DHS Reports – Mobile Device Security, Critical Infrastructure & Growing Risks

May 12, 2017

Things seem to come in batches.  Two reports by DHS of interest to our readers popped up on the radar the other day.

The first is one on mobile device security. Congress required the report as a part of 2015 appropriations and it was just submitted last month (April). Of specific interest are:

  • A general lack of discussion of GPS jamming and spoofing impacts on mobile devices and their users,
  • The failure to mention that cellular networks depend upon the GPS time signal, and
  • A recommendation that a security best practice is to:
    • “Restrict user and application access to hardware such as the digital camera, GPS, Bluetooth interface, USB interface, and removable storage.”

The second report is labeled “For Official Use Only (FOUO)” but has nevertheless somehow found its way to the internet. Titled “U.S. CRITICAL INFRASTRUCTURE 2025: A STRATEGIC RISK ASSESSMENT,” it includes this non-FOUO language (emphasis added):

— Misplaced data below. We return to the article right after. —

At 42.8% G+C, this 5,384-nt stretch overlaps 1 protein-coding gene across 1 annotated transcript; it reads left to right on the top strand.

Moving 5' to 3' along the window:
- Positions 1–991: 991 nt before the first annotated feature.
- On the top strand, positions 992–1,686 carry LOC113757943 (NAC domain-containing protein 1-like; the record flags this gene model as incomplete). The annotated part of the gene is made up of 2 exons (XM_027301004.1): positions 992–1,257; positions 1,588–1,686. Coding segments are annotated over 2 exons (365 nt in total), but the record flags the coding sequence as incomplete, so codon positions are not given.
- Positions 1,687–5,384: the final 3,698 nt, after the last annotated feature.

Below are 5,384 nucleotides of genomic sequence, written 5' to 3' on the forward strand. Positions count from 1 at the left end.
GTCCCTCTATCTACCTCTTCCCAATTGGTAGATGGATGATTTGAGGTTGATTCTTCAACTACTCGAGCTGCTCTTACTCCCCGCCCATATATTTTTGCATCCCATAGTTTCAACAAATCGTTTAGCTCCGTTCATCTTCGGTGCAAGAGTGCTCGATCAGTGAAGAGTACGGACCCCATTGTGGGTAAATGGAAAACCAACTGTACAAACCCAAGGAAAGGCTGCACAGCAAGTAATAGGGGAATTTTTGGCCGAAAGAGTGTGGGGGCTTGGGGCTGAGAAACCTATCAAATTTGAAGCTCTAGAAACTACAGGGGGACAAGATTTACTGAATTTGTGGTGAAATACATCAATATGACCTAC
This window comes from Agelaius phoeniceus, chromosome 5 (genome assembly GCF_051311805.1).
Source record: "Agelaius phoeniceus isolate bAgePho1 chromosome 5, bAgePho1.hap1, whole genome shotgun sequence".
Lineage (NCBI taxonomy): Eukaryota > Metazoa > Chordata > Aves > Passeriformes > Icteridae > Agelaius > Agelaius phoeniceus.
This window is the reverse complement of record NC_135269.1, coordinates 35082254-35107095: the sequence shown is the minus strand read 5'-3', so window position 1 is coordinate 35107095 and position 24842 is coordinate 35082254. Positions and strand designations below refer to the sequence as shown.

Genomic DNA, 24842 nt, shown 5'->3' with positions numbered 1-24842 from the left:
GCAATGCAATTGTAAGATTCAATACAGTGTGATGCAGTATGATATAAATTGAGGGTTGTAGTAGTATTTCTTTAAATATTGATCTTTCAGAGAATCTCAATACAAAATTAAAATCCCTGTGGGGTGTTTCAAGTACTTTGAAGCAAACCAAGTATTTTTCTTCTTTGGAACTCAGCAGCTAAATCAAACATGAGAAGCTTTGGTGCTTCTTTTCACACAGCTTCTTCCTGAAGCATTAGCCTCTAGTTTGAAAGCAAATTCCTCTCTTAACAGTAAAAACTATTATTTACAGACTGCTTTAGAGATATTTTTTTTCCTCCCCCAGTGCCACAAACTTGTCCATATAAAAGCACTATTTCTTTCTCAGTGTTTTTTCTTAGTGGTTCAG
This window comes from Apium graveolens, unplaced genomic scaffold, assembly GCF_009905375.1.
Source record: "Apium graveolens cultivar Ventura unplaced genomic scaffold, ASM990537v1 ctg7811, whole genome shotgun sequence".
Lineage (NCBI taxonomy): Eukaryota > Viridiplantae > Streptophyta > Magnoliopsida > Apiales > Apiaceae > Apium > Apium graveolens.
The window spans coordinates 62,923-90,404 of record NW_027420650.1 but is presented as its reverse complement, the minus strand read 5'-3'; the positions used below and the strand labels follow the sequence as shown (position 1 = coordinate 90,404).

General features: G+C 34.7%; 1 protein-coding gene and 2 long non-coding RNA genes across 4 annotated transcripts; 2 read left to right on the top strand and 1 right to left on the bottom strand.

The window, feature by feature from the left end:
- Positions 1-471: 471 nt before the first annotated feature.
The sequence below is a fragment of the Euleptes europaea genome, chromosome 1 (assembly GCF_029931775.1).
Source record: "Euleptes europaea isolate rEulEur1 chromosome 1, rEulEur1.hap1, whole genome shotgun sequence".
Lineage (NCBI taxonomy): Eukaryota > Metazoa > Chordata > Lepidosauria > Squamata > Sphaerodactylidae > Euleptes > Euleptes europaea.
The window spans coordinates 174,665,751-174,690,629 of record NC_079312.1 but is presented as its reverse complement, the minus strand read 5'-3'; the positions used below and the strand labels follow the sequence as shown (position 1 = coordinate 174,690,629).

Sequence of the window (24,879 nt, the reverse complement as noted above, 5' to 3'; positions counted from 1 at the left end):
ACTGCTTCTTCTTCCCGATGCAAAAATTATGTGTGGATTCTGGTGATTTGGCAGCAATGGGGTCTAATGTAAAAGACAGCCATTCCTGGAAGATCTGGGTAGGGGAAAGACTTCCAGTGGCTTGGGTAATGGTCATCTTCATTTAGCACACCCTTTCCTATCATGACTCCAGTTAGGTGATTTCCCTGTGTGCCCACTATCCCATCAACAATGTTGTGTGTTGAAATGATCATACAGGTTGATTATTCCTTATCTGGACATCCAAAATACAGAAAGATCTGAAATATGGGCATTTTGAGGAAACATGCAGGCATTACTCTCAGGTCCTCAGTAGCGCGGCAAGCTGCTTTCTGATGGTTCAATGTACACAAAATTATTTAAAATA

“(U) Global Positioning System: Cyber-physical systems also include GPS-based technologies, which have almost replaced paper maps in recent years. U.S. critical infrastructure sectors are increasingly at risk from a growing dependency on GPS for positioning, navigation, and timing. Awareness that GPS-supported services and applications are integrated in sector operations is somewhat limited, prompting the idea that GPS is a largely invisible utility. Therefore, dependence on GPS is likely to be significantly underestimated because many of the critical infrastructure sectors depend on the GPS timing function. OCIA assesses that the increasing convergence of critical infrastructure dependency on GPS services with the likelihood that threat actors will exploit their awareness of that dependency presents a growing risk to the United States.

We would have thought that the folks who wrote the report on mobile device security would have included more about the GPS “silent utility” phenomenon.  Also that last year’s assessment would have been widely published rather than being kept behind closed doors as a FOUO document.